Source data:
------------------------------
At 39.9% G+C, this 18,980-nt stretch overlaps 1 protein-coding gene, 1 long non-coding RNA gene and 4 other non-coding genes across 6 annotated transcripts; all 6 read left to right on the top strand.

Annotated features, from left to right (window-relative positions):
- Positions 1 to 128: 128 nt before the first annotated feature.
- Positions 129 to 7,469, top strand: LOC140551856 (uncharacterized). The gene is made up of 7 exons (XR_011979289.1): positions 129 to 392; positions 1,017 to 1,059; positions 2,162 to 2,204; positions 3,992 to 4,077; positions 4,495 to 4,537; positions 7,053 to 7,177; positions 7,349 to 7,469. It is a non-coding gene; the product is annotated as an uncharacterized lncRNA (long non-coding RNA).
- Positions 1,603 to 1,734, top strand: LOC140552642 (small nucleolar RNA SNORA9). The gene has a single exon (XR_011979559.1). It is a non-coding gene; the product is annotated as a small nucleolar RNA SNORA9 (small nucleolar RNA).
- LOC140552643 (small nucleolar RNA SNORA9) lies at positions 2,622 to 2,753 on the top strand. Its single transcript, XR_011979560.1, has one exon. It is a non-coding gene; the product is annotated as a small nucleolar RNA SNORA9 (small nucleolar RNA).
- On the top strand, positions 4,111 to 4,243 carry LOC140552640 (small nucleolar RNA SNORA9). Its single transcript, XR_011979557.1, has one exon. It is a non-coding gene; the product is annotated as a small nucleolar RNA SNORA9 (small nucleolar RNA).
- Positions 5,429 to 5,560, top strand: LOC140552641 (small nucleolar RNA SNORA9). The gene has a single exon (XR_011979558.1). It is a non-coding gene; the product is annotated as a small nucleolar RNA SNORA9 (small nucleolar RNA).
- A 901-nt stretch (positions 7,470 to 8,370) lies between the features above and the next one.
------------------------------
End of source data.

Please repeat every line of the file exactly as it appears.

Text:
At 39.9% G+C, this 18,980-nt stretch overlaps 1 protein-coding gene, 1 long non-coding RNA gene and 4 other non-coding genes across 6 annotated transcripts; all 6 read left to right on the top strand.

Annotated features, from left to right (window-relative positions):
- Positions 1 to 128: 128 nt before the first annotated feature.
- Positions 129 to 7,469, top strand: LOC140551856 (uncharacterized). The gene is made up of 7 exons (XR_011979289.1): positions 129 to 392; positions 1,017 to 1,059; positions 2,162 to 2,204; positions 3,992 to 4,077; positions 4,495 to 4,537; positions 7,053 to 7,177; positions 7,349 to 7,469. It is a non-coding gene; the product is annotated as an uncharacterized lncRNA (long non-coding RNA).
- Positions 1,603 to 1,734, top strand: LOC140552642 (small nucleolar RNA SNORA9). The gene has a single exon (XR_011979559.1). It is a non-coding gene; the product is annotated as a small nucleolar RNA SNORA9 (small nucleolar RNA).
- LOC140552643 (small nucleolar RNA SNORA9) lies at positions 2,622 to 2,753 on the top strand. Its single transcript, XR_011979560.1, has one exon. It is a non-coding gene; the product is annotated as a small nucleolar RNA SNORA9 (small nucleolar RNA).
- On the top strand, positions 4,111 to 4,243 carry LOC140552640 (small nucleolar RNA SNORA9). Its single transcript, XR_011979557.1, has one exon. It is a non-coding gene; the product is annotated as a small nucleolar RNA SNORA9 (small nucleolar RNA).
- Positions 5,429 to 5,560, top strand: LOC140552641 (small nucleolar RNA SNORA9). The gene has a single exon (XR_011979558.1). It is a non-coding gene; the product is annotated as a small nucleolar RNA SNORA9 (small nucleolar RNA).
- A 901-nt stretch (positions 7,470 to 8,370) lies between the features above and the next one.